```Date: Tue, 22 Feb 2005 14:48:51 -0800 Reply-To: Jason Sender: "SAS(r) Discussion" From: Jason Organization: http://groups.google.com Subject: Re: Carry-over residuals (for a newbie) Content-Type: text/plain; charset="iso-8859-1" My interest is in accounting for the variance due to the prior treatment; as I understand, this is called carry-over residual. For example with the design mentioned above (where columns are people, rows are periods, and letters are treatments): A B C C D B D C A Person 1 gets trt A, then trt C, then trt D. In the C treatment there may be carry-over from A, and in the D treatment there may be carry over from C. Obviously there is no carry-over for trt A because nothing came before it (as with B for person 2, and C for person 3). The point of assigning the first row an arbitrary category 'O' is so they can be grouped for a variance calculation. Let's say the response variables are the following: 22 11 13 14 11 16 21 13 14 The data in SAS might look like: Row Col Trt Resid Response 1 1 A O 22 1 2 B O 11 1 3 C O 13 2 1 C A 14 2 2 D B 11 2 3 B C 16 3 1 D C 21 3 2 C D 13 3 3 A B 14 So no row got deleted; I wanted to be able to account for carry-over. My question is: is this the right way to do it? Essentially I have made Carry-over a factor in my design. So I will have reduced my MSE degrees of freedom, but hopefully also reduced my MSE if carry-over has an effect. Am I approaching this the right way? >If you have random effects, why are you using PROC GLM, >instead of PROC MIXED? Can I get mixed to print out a nice ANOVA table like glm? Won't glm be the same if my design is balanced and I use the RANDOM statement? (BTW it's not the above design.) Thanks, Jason ```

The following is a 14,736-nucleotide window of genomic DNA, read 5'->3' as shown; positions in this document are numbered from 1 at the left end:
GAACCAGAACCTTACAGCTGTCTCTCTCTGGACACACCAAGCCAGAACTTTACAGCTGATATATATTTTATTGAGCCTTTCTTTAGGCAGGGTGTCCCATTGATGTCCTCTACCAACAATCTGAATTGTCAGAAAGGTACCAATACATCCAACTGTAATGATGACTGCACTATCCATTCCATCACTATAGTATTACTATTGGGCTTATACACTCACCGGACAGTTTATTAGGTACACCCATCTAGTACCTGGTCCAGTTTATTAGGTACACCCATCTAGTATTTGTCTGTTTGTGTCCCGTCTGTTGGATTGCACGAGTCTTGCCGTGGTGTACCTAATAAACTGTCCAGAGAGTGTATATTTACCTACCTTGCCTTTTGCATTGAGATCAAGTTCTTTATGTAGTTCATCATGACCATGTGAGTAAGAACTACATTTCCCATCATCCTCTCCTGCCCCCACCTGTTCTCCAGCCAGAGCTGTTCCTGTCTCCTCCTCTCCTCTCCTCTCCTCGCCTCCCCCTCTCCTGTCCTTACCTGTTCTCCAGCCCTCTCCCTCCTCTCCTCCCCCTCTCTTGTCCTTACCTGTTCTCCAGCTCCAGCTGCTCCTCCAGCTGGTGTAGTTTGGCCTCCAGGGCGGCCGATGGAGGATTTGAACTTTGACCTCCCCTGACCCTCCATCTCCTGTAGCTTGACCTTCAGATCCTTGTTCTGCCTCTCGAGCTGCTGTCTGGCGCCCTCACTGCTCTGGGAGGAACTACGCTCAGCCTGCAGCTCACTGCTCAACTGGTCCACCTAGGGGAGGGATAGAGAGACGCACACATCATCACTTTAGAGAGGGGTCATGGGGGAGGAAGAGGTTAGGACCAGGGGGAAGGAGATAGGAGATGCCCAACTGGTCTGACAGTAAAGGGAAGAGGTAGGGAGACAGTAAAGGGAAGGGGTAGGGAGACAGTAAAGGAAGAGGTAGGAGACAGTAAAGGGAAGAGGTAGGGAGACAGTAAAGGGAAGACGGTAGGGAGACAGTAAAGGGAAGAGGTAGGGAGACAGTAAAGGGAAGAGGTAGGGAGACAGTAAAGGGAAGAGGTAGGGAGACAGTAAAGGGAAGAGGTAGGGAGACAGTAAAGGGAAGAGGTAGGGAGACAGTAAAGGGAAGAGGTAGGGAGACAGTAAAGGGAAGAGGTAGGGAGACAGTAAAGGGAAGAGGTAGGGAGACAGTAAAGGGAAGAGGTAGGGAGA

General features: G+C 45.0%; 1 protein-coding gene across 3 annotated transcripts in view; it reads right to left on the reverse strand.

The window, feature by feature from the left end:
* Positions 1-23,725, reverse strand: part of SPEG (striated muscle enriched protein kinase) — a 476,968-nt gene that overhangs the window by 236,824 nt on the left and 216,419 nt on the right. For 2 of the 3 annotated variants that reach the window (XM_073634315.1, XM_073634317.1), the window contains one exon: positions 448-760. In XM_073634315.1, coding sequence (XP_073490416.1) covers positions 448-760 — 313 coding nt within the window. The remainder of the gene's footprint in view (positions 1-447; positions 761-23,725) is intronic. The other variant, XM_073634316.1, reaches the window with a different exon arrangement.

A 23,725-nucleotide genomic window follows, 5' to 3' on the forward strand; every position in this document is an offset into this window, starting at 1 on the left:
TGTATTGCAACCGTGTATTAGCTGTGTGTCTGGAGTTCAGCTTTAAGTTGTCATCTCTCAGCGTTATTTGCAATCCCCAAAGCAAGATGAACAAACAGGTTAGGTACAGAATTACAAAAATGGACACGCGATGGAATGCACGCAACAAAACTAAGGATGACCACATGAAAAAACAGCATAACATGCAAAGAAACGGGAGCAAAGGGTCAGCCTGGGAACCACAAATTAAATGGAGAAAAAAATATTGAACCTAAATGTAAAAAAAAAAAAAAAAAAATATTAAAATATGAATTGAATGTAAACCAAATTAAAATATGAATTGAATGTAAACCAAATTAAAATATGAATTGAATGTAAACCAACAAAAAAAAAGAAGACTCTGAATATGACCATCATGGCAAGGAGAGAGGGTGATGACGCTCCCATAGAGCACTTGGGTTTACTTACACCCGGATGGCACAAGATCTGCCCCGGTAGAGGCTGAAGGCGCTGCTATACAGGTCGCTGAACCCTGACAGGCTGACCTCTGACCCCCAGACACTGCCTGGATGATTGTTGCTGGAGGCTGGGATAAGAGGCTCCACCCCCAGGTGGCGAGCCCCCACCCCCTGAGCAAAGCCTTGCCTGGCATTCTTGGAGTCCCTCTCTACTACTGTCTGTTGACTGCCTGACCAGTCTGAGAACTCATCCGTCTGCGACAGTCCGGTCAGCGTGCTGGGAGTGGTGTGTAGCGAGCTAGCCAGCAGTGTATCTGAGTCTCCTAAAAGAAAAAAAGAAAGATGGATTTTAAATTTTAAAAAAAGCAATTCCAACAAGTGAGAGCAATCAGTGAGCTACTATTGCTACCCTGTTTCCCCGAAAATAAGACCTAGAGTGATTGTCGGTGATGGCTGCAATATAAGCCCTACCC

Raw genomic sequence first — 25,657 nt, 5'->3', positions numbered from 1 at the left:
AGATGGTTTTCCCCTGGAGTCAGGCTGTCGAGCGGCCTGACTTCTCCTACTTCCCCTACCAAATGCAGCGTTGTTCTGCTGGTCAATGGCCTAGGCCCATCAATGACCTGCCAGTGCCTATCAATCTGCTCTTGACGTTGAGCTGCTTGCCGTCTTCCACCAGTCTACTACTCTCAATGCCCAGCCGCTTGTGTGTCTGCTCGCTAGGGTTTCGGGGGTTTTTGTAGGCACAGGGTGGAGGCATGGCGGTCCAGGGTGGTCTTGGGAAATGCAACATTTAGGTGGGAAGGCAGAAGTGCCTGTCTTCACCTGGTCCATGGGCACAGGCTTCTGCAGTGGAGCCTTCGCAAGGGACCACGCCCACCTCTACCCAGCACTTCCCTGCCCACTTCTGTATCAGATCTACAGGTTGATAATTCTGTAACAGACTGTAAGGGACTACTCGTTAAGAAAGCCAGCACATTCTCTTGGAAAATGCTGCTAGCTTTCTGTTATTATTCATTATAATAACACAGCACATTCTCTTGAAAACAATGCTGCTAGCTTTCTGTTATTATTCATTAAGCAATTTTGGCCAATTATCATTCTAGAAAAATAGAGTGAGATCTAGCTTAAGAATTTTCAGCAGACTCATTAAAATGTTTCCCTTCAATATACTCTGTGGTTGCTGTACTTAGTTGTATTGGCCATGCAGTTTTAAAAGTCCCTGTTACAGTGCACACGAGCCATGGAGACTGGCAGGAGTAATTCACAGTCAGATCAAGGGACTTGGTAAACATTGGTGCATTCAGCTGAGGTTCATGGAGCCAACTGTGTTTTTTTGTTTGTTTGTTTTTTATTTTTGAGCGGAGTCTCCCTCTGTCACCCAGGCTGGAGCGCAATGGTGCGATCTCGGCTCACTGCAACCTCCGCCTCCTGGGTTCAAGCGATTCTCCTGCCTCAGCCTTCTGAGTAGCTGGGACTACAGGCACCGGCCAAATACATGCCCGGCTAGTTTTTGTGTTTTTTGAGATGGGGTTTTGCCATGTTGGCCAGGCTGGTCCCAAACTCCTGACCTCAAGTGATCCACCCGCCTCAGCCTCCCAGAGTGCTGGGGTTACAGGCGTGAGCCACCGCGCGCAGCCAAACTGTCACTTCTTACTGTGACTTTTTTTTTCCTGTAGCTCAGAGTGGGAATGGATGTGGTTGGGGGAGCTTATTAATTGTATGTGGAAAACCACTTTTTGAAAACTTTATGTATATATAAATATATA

Back to: Top of message | Previous page | Main SAS-L page